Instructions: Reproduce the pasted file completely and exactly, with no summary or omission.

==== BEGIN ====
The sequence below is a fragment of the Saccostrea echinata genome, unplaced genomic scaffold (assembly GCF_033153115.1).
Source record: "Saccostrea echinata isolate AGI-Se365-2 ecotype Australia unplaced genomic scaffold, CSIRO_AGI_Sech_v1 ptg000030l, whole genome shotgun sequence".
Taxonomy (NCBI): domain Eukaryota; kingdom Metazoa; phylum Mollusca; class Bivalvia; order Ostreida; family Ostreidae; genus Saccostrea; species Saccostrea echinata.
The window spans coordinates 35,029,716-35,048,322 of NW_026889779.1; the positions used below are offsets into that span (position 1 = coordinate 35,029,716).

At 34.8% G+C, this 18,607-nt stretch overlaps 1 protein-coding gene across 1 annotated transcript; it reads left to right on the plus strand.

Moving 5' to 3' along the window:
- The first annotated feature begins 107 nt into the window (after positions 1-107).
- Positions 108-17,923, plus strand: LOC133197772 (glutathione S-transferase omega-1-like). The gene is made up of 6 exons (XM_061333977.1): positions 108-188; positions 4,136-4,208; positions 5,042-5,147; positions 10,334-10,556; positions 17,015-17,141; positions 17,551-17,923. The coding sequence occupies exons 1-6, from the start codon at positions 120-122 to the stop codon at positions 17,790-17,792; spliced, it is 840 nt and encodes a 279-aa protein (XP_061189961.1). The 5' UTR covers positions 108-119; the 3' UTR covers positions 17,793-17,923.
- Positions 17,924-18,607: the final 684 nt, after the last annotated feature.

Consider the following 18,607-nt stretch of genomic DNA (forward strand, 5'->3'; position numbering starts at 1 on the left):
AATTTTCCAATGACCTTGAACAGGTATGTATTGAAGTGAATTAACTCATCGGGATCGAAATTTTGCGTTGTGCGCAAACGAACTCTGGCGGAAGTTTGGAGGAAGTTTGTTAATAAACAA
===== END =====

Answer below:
The sequence below is a fragment of the Saccostrea echinata genome, unplaced genomic scaffold (assembly GCF_033153115.1).
Source record: "Saccostrea echinata isolate AGI-Se365-2 ecotype Australia unplaced genomic scaffold, CSIRO_AGI_Sech_v1 ptg000030l, whole genome shotgun sequence".
Taxonomy (NCBI): domain Eukaryota; kingdom Metazoa; phylum Mollusca; class Bivalvia; order Ostreida; family Ostreidae; genus Saccostrea; species Saccostrea echinata.
The window spans coordinates 35,029,716-35,048,322 of NW_026889779.1; the positions used below are offsets into that span (position 1 = coordinate 35,029,716).

At 34.8% G+C, this 18,607-nt stretch overlaps 1 protein-coding gene across 1 annotated transcript; it reads left to right on the plus strand.

Moving 5' to 3' along the window:
- The first annotated feature begins 107 nt into the window (after positions 1-107).
- Positions 108-17,923, plus strand: LOC133197772 (glutathione S-transferase omega-1-like). The gene is made up of 6 exons (XM_061333977.1): positions 108-188; positions 4,136-4,208; positions 5,042-5,147; positions 10,334-10,556; positions 17,015-17,141; positions 17,551-17,923. The coding sequence occupies exons 1-6, from the start codon at positions 120-122 to the stop codon at positions 17,790-17,792; spliced, it is 840 nt and encodes a 279-aa protein (XP_061189961.1). The 5' UTR covers positions 108-119; the 3' UTR covers positions 17,793-17,923.
- Positions 17,924-18,607: the final 684 nt, after the last annotated feature.

Consider the following 18,607-nt stretch of genomic DNA (forward strand, 5'->3'; position numbering starts at 1 on the left):
AATTTTCCAATGACCTTGAACAGGTATGTATTGAAGTGAATTAACTCATCGGGATCGAAATTTTGCGTTGTGCGCAAACGAACTCTGGCGGAAGTTTGGAGGAAGTTTGTTAATAAACAA